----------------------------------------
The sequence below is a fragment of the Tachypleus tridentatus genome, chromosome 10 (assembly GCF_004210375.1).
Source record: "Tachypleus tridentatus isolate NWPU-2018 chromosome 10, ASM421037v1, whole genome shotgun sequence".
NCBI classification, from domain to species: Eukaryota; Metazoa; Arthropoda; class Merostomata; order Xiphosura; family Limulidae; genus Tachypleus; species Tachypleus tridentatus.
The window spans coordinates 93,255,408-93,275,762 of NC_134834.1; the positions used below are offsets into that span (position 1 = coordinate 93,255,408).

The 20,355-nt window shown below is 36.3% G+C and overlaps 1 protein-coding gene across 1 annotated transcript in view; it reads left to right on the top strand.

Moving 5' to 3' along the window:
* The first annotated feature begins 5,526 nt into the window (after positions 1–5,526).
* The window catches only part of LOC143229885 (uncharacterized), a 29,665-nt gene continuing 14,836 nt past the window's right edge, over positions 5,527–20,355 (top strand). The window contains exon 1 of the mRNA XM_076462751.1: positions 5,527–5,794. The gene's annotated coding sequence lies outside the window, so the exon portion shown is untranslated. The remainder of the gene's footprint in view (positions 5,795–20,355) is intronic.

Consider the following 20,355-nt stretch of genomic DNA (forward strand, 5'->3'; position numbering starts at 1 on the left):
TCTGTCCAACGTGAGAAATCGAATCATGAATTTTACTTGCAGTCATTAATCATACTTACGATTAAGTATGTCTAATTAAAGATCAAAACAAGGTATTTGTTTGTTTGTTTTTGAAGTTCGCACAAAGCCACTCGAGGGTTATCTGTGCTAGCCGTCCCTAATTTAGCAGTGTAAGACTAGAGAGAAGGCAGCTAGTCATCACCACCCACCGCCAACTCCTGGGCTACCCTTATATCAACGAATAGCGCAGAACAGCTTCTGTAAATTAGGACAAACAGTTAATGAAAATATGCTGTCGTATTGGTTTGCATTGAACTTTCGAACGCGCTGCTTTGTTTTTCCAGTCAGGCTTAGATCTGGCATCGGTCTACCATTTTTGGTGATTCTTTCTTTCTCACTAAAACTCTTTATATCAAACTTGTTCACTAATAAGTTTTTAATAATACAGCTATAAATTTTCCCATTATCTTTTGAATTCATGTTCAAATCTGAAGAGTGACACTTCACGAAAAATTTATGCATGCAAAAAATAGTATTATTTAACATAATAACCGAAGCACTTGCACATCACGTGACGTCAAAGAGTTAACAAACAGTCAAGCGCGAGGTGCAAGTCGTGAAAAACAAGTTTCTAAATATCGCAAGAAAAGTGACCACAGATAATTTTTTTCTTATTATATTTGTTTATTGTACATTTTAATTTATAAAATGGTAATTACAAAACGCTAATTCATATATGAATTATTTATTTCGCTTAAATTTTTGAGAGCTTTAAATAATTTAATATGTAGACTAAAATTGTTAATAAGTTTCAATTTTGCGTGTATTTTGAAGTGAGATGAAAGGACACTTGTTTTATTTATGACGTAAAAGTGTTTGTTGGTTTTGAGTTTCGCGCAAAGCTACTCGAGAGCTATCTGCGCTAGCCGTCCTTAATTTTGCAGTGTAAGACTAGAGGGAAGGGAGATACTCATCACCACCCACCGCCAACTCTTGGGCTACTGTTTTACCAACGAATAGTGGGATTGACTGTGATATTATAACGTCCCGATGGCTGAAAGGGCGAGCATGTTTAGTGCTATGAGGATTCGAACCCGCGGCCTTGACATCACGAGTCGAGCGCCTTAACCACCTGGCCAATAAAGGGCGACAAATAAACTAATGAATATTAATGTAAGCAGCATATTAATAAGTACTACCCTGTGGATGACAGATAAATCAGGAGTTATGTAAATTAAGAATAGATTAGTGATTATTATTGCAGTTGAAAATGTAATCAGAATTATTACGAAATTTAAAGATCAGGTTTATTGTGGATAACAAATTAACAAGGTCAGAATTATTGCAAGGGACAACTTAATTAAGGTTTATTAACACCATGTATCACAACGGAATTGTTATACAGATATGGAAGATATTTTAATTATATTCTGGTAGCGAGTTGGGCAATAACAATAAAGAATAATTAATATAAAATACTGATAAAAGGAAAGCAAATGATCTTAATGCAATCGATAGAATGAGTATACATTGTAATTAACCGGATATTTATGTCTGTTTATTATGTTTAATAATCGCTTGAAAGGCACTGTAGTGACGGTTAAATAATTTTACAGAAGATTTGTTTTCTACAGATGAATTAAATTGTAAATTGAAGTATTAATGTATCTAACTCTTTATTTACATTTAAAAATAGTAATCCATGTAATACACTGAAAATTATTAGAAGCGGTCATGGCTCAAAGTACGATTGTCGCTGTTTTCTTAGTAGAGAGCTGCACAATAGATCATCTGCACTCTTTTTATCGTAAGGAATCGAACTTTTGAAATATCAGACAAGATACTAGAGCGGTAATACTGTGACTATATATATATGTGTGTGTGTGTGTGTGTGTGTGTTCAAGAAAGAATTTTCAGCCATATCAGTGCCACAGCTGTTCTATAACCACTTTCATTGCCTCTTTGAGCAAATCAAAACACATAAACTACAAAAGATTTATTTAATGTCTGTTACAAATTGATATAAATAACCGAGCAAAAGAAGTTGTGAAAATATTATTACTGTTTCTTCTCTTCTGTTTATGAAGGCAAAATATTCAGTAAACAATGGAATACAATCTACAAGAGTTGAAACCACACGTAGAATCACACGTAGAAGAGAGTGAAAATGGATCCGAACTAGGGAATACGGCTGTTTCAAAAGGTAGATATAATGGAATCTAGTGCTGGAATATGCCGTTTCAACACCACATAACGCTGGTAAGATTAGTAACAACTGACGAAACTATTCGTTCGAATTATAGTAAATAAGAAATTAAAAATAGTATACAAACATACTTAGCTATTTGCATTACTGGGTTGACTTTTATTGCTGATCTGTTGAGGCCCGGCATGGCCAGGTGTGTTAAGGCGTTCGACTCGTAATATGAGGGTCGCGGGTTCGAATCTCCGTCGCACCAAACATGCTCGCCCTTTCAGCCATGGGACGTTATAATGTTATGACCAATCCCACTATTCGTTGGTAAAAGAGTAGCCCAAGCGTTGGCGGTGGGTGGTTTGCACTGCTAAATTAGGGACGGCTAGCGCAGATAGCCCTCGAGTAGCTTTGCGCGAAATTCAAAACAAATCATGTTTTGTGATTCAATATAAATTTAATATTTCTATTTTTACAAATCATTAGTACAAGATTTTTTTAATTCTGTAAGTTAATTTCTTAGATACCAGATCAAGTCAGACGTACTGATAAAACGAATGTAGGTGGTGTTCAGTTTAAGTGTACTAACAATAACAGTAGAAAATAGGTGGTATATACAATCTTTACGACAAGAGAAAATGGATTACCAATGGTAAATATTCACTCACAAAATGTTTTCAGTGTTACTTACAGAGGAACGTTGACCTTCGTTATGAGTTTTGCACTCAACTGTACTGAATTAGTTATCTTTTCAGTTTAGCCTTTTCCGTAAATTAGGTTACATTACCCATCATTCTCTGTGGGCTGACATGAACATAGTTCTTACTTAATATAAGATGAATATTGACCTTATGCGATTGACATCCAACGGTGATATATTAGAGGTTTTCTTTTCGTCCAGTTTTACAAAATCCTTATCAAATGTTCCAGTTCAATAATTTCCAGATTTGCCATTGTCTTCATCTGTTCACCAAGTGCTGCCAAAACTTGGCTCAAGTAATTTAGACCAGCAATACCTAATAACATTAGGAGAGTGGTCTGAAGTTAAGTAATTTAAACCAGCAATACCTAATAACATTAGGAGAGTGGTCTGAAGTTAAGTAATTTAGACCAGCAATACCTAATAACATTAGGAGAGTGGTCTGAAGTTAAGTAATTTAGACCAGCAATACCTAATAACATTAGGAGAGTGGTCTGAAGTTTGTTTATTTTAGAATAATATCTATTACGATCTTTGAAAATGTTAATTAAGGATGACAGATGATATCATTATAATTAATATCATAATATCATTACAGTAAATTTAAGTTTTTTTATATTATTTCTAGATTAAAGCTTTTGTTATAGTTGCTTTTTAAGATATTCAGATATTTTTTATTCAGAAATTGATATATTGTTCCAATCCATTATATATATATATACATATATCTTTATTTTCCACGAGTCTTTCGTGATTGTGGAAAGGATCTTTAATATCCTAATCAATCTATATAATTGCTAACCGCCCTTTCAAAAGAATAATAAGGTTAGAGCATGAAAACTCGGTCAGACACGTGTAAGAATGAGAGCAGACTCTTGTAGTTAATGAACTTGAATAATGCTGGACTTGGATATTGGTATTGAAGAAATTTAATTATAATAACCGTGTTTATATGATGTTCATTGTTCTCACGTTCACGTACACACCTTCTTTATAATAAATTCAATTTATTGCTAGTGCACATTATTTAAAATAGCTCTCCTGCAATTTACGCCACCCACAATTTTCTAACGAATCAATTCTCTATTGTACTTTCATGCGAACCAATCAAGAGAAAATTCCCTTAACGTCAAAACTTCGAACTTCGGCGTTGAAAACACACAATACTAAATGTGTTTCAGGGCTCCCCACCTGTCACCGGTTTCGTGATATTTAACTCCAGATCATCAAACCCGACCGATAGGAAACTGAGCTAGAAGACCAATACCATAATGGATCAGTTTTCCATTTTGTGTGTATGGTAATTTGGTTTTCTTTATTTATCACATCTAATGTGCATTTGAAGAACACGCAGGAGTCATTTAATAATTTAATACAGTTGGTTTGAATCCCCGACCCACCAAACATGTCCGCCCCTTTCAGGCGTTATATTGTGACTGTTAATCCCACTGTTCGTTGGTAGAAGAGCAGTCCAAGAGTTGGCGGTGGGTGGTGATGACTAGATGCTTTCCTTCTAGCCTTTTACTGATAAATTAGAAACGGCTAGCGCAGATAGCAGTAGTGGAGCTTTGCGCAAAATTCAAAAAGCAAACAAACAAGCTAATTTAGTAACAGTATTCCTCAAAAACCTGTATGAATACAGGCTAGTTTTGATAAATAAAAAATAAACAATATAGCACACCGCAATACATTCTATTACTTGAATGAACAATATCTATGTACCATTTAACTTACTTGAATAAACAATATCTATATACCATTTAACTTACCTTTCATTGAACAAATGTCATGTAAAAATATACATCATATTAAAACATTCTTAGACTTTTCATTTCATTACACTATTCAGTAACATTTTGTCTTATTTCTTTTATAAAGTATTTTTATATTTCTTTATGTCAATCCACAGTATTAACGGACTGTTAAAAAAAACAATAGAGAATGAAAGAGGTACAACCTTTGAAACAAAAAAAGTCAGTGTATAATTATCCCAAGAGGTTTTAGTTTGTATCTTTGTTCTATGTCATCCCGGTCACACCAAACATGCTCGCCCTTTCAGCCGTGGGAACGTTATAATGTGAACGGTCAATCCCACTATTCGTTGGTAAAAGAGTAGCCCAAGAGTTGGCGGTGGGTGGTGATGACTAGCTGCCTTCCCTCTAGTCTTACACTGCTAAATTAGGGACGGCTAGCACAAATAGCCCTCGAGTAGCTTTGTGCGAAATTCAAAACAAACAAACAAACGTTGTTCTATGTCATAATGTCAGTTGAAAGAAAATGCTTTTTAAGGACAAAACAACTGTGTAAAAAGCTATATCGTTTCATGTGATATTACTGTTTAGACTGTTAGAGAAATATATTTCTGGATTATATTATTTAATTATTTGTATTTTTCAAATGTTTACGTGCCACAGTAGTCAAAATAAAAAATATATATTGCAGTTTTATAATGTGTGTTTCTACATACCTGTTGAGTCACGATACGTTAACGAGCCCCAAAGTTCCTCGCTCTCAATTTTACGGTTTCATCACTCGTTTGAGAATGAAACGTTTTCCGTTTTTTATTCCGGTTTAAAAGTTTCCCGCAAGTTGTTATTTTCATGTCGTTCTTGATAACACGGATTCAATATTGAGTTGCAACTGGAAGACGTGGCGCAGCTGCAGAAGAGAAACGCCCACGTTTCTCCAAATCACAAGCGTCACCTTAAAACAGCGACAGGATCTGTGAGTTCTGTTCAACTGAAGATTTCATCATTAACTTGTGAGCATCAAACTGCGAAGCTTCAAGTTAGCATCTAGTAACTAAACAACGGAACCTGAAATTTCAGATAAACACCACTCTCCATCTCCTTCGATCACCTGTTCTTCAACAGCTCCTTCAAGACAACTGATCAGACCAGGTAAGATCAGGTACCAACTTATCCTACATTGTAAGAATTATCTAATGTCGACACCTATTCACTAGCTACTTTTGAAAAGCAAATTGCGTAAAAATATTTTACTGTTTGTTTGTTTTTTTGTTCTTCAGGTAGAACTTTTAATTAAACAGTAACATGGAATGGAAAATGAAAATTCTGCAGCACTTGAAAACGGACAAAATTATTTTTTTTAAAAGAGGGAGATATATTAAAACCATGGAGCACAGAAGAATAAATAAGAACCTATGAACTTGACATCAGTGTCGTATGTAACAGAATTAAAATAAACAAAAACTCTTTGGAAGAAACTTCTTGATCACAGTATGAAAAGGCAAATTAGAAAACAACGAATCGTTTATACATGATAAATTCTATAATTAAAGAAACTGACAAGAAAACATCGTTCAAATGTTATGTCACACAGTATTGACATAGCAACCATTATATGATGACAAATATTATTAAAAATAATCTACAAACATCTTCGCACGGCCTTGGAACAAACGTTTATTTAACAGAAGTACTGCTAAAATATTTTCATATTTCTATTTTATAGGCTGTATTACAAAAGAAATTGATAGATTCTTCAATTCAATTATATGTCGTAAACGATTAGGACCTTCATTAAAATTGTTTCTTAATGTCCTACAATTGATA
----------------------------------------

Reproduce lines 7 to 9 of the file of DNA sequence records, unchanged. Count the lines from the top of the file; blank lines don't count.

* The first annotated feature begins 5,526 nt into the window (after positions 1–5,526).
* The window catches only part of LOC143229885 (uncharacterized), a 29,665-nt gene continuing 14,836 nt past the window's right edge, over positions 5,527–20,355 (top strand). The window contains exon 1 of the mRNA XM_076462751.1: positions 5,527–5,794. The gene's annotated coding sequence lies outside the window, so the exon portion shown is untranslated. The remainder of the gene's footprint in view (positions 5,795–20,355) is intronic.

Consider the following 20,355-nt stretch of genomic DNA (forward strand, 5'->3'; position numbering starts at 1 on the left):